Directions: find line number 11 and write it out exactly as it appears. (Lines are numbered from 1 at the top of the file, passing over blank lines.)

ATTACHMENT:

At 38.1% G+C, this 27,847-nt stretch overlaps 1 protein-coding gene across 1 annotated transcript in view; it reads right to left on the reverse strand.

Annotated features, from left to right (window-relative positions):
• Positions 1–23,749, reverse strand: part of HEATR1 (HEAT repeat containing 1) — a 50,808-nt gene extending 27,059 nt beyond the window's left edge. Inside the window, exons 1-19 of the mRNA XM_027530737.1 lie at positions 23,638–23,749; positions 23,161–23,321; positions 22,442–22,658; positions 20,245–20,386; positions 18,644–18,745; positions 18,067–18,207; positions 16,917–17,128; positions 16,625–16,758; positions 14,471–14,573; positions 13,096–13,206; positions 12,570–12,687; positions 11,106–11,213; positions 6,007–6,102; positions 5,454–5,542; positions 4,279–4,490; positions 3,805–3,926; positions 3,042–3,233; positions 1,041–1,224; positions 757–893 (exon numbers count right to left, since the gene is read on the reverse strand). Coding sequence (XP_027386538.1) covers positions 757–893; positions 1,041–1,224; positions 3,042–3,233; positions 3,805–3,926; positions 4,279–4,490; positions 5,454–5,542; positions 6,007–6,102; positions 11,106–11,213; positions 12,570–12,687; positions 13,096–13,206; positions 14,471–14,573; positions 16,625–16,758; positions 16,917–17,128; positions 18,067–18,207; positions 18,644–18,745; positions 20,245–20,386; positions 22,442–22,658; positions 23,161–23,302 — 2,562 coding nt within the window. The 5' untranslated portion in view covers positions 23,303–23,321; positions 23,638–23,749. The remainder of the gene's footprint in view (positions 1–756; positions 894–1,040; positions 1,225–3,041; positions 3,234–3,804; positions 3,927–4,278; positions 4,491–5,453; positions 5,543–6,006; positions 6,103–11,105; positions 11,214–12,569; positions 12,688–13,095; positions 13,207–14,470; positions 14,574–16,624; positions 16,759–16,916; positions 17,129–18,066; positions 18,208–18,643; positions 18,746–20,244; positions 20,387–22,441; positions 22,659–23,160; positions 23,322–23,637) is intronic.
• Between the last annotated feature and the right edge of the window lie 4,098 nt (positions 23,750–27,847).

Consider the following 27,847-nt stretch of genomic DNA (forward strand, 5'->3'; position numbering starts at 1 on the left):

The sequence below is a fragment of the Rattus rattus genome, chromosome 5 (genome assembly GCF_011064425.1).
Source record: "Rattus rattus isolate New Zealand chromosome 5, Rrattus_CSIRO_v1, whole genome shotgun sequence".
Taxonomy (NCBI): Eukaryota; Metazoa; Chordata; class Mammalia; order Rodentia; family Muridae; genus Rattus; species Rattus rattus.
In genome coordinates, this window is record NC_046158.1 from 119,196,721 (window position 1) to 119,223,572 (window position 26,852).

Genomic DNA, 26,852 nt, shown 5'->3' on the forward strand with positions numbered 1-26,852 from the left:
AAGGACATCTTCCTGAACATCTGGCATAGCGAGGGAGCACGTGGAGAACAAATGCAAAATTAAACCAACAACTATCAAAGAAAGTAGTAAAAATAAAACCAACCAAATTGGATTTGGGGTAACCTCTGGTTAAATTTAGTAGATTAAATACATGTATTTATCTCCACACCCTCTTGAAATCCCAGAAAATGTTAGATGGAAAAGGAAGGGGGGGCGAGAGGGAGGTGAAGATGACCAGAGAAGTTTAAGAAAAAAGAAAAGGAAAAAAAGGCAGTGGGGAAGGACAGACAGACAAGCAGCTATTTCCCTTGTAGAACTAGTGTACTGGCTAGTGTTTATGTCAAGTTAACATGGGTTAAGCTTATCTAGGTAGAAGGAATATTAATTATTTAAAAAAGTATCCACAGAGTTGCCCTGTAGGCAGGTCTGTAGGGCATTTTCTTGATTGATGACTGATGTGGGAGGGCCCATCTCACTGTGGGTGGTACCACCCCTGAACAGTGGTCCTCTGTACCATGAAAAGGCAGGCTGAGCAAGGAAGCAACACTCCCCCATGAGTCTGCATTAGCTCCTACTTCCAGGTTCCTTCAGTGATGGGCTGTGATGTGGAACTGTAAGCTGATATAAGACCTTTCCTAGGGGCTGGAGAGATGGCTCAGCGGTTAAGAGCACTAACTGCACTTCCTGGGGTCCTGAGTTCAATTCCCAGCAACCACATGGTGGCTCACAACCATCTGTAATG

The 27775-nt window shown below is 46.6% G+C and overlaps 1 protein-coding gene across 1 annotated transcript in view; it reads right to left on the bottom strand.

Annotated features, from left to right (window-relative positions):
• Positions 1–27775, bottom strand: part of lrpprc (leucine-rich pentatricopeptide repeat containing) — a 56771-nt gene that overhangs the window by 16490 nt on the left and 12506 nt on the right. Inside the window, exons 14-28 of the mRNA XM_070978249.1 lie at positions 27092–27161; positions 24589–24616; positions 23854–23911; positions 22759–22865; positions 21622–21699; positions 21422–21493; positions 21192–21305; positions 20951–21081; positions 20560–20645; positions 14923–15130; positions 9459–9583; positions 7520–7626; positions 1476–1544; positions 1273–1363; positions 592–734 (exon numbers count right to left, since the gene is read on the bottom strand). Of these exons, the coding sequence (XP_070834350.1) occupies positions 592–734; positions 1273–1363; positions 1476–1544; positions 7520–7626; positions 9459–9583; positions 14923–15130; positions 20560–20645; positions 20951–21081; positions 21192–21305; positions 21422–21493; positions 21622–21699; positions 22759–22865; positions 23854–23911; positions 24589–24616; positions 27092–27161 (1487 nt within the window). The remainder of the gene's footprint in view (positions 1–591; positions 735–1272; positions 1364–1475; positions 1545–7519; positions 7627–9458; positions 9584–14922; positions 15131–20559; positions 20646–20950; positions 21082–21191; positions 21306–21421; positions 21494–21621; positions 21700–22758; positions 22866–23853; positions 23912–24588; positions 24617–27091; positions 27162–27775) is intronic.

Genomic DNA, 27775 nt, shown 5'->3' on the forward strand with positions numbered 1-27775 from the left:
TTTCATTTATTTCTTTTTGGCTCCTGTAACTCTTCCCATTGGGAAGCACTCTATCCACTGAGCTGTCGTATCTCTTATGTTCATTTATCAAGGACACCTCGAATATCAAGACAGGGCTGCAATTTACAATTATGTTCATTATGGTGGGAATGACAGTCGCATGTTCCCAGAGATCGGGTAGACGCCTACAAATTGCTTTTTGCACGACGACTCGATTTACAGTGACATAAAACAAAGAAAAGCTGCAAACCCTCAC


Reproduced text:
AAGGACATCTTCCTGAACATCTGGCATAGCGAGGGAGCACGTGGAGAACAAATGCAAAATTAAACCAACAACTATCAAAGAAAGTAGTAAAAATAAAACCAACCAAATTGGATTTGGGGTAACCTCTGGTTAAATTTAGTAGATTAAATACATGTATTTATCTCCACACCCTCTTGAAATCCCAGAAAATGTTAGATGGAAAAGGAAGGGGGGGCGAGAGGGAGGTGAAGATGACCAGAGAAGTTTAAGAAAAAAGAAAAGGAAAAAAAGGCAGTGGGGAAGGACAGACAGACAAGCAGCTATTTCCCTTGTAGAACTAGTGTACTGGCTAGTGTTTATGTCAAGTTAACATGGGTTAAGCTTATCTAGGTAGAAGGAATATTAATTATTTAAAAAAGTATCCACAGAGTTGCCCTGTAGGCAGGTCTGTAGGGCATTTTCTTGATTGATGACTGATGTGGGAGGGCCCATCTCACTGTGGGTGGTACCACCCCTGAACAGTGGTCCTCTGTACCATGAAAAGGCAGGCTGAGCAAGGAAGCAACACTCCCCCATGAGTCTGCATTAGCTCCTACTTCCAGGTTCCTTCAGTGATGGGCTGTGATGTGGAACTGTAAGCTGATATAAGACCTTTCCTAGGGGCTGGAGAGATGGCTCAGCGGTTAAGAGCACTAACTGCACTTCCTGGGGTCCTGAGTTCAATTCCCAGCAACCACATGGTGGCTCACAACCATCTGTAATG